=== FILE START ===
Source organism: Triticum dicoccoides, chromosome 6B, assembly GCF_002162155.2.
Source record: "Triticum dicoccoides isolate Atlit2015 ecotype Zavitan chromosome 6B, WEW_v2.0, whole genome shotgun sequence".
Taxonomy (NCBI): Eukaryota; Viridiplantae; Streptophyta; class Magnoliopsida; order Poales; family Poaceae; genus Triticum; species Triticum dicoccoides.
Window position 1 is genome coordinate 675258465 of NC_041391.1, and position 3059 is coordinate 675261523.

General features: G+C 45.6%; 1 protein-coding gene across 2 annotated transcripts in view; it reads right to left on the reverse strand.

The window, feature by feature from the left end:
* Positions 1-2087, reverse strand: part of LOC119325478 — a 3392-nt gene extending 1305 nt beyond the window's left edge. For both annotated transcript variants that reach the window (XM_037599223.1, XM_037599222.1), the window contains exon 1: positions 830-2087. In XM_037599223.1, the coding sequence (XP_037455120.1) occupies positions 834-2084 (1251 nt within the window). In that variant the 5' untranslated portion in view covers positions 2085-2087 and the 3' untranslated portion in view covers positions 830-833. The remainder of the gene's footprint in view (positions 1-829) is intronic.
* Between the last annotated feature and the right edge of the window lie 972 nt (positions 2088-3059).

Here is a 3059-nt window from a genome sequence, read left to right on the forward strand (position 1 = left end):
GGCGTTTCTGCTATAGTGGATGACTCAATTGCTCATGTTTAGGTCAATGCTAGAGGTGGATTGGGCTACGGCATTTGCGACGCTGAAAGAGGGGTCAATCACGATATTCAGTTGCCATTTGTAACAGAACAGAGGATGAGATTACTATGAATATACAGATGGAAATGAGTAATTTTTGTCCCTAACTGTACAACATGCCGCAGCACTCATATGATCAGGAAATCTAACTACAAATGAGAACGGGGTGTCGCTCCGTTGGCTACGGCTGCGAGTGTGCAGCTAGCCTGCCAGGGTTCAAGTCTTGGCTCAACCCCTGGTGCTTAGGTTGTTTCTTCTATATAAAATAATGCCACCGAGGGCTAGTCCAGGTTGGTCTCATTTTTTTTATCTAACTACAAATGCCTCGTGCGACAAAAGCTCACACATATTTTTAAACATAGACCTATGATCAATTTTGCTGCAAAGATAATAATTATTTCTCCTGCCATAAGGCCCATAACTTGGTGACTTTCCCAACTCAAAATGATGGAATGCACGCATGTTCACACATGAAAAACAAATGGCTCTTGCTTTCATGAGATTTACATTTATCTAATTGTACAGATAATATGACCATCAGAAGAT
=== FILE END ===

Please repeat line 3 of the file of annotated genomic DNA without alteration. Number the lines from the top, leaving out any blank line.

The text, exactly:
Taxonomy (NCBI): Eukaryota; Viridiplantae; Streptophyta; class Magnoliopsida; order Poales; family Poaceae; genus Triticum; species Triticum dicoccoides.